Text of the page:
More On Legal & Compliancefrom The Advisor's Professional Library
- Trading Practices and Errors When SEC-registered investment advisors conduct annual audits of firm policies and procedures, they should pay close attention to trading practices. Though usually not required to, state-registered advisors should look at their trading practices and revise policies that do not fully protect clients.
- Suitability and Fiduciary Duty Recommending suitable investments is more than just a regulatory obligation. Many investors bring cases claiming lack of suitability, so RIAs must continuously put the onus on clients to notify the advisor of changes in their financial situation.
In the latest activity surrounding the Madoff Ponzi scheme, the Securities and Exchange Commission on June 22 charged a New York-based broker/dealer and four individuals with securities fraud, alleging that they collectively raised billions of dollars from investors for Bernard Madoff's Ponzi scheme.
According to the SEC, in a complaint filed in U.S. District Court for the Southern District of New York, the SEC charged Cohmad Securities Corporation as well as its chairman, Maurice J. Cohn, chief operating officer Marcia B. Cohn, and registered representative Robert M. Jaffe for actively marketing investment opportunities with Madoff while knowingly or recklessly disregarding facts indicating that Madoff was operating a fraud. In a separate complaint filed in the same court, the SEC says it charged California-based investment advisor Stanley Chais, who oversaw three funds that invested all of their assets with Madoff. When the Ponzi scheme collapsed, Chais investors' accounts were valued at nearly $1 billion.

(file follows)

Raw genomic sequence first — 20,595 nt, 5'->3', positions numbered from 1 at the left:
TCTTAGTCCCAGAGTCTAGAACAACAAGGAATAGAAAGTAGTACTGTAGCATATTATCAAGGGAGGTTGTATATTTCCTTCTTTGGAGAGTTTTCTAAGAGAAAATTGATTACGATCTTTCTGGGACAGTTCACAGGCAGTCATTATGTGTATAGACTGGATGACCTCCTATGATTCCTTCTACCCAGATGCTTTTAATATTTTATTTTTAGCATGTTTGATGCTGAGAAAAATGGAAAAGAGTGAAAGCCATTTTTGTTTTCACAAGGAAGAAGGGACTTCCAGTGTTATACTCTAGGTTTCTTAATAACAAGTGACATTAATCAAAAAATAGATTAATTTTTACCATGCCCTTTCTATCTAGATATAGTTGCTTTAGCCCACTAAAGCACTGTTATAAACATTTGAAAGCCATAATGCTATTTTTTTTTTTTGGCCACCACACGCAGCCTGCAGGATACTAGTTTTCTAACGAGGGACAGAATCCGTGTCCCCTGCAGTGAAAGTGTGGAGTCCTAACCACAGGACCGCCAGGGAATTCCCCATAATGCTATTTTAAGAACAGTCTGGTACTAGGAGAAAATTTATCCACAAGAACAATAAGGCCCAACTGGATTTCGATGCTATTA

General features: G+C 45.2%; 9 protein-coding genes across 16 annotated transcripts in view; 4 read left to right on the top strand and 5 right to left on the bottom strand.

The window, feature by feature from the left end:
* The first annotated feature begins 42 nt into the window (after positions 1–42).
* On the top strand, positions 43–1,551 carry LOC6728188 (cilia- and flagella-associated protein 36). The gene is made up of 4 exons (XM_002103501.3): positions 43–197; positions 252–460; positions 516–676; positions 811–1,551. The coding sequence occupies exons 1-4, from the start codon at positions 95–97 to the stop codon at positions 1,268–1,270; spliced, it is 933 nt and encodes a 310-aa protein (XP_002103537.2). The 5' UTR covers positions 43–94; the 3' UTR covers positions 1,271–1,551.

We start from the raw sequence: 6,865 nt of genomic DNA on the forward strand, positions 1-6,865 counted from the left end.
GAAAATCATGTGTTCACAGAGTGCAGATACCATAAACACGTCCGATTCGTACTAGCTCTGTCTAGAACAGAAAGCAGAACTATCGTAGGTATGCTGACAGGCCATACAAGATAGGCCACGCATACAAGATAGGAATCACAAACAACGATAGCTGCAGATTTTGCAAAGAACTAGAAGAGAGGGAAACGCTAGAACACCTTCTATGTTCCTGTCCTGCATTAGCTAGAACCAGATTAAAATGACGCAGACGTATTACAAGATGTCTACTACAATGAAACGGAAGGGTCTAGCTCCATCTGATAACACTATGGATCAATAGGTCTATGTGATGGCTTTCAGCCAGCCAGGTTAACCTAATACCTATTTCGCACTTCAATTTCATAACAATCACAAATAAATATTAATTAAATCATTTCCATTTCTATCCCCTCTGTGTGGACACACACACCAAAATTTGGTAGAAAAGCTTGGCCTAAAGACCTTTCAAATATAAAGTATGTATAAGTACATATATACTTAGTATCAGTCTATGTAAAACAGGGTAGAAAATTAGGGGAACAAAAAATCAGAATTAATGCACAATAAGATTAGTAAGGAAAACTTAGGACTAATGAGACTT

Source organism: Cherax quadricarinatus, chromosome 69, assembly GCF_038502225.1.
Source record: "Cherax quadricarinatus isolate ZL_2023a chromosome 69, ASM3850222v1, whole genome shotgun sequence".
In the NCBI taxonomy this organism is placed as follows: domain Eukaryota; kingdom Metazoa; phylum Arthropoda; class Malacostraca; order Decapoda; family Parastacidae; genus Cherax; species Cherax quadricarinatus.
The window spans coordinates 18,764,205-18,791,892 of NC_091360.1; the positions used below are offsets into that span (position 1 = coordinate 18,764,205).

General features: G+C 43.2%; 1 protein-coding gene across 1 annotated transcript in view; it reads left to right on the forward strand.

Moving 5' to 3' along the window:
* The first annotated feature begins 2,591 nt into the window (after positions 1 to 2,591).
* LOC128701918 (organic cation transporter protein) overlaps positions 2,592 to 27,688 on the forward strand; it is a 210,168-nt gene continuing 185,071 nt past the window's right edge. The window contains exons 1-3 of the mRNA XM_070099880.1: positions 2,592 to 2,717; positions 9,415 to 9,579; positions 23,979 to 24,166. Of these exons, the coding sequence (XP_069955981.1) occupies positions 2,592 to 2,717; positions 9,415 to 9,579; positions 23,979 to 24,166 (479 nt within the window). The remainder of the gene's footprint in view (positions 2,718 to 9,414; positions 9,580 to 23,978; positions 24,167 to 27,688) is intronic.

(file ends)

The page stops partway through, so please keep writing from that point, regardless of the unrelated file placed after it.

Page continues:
The SEC previously charged Madoff and Bernard L. Madoff Investment Securities LLC (BMIS) as well as their auditors with committing securities fraud through a Ponzi scheme perpetrated on advisory and brokerage customers of BMIS. "Madoff cultivated an air of exclusivity by pretending that he was too successful to trouble himself with marketing to new investors," said Robert Khuzami, Director of the SEC's Division of Enforcement, in a statement. "In fact, he needed a constant in-flow of funds to sustain his fraud, and used his secret control of Cohmad to obtain them."
James Clarkson, Acting Director of the SEC's New York Regional Office, added in the statement, "These Madoff solicitors collectively received several hundred million dollars in fees over the past few decades while Madoff ruined the finances of countless investors."